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Collecting millions from Unite the Right organizers may be tough

James Fields
NPR
/
James Fields, liable for about half of the damages assessed by a federal district court, is in prison -- unlikely to be able to pay anything.

The American Bar Association warns that collecting damages requires strategy, creativity, diligence and patience.

Take Sines v. Kessler for example – the Charlottesville suit against 14 people and ten groups accused of organizing a violent rally in 2017. That event ended when James Fields Jr. drove his car into a crowd of counter-protesters, killing one and injuring dozens more. About half of the damages awarded by the jury were against Fields, and UVA law professor Richard Shragger says Fields and some other defendants may pay nothing.

“Some of these defendants are going to be what we call judgment proof. They don’t have assets – bank accounts, jobs. If they’re in prison and don’t have any work, then it’s harder to collect,” he explains.

On the other hand, he says, defendants like Richard Spencer may be followed by the plaintiffs for the rest of their lives.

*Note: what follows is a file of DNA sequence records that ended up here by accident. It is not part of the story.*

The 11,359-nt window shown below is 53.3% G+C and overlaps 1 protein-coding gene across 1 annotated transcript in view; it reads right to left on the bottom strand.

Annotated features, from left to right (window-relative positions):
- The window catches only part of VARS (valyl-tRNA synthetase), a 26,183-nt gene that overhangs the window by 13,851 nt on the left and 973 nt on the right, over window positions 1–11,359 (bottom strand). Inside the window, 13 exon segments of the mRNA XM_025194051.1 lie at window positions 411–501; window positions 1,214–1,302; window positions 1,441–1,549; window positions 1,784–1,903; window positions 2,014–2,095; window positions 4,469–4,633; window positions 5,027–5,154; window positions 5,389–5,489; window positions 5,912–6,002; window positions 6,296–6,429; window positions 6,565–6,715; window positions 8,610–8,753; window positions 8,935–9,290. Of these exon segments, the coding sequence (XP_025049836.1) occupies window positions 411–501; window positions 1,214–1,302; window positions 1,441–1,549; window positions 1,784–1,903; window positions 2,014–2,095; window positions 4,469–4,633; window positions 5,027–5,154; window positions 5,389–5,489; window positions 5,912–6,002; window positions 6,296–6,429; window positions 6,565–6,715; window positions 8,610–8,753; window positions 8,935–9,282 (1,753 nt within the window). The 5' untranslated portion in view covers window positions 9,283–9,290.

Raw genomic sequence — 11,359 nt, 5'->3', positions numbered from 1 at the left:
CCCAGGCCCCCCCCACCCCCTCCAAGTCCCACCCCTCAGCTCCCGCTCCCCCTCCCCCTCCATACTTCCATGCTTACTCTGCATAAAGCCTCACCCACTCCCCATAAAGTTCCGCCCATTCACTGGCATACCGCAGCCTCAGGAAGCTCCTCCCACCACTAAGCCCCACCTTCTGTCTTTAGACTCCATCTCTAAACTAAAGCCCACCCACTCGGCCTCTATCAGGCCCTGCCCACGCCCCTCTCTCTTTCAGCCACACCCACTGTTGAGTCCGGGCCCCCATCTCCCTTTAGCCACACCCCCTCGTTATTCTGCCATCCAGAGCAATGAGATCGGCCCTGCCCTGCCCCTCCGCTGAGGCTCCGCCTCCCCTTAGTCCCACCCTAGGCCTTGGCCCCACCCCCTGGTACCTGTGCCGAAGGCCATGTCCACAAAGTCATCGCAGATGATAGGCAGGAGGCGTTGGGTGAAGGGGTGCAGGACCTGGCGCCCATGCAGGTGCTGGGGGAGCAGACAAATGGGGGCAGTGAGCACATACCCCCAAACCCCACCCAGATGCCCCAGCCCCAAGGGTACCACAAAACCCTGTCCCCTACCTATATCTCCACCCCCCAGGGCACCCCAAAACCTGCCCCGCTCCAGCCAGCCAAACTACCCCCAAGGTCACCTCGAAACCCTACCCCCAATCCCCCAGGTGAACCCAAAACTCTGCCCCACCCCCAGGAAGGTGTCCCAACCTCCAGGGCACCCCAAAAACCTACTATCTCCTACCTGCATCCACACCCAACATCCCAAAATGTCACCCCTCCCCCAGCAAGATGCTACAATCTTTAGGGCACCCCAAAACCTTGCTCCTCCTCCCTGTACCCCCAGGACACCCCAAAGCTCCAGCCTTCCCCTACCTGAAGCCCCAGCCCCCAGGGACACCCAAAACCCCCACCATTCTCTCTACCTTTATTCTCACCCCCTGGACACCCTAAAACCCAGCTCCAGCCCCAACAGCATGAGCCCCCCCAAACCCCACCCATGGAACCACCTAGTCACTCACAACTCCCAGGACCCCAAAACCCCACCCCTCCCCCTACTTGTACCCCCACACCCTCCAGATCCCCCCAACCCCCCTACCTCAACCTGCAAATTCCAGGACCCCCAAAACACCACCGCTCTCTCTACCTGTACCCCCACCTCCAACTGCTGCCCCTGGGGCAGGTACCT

“They can seek court orders to pay, and enforce those orders and either force these individuals – if they can’t pay – into bankruptcy, or get an order to garnish wages if they do have jobs.”

Real estate, cars, bank accounts and other assets could all be seized in payment for what amounts to a debt. It would likely be impossible for defendants to get a bank loan, and even in bankruptcy the debt associated with punitive damages may remain.

Sandy Hausman joined our news team in 2008 after honing her radio skills in Chicago. Since then, she's won several national awards for her reporting from the Society of Professional Journalists, the Society of Environmental Journalists, the Radio, Television and Digital News Association and the Public Radio News Directors' Association.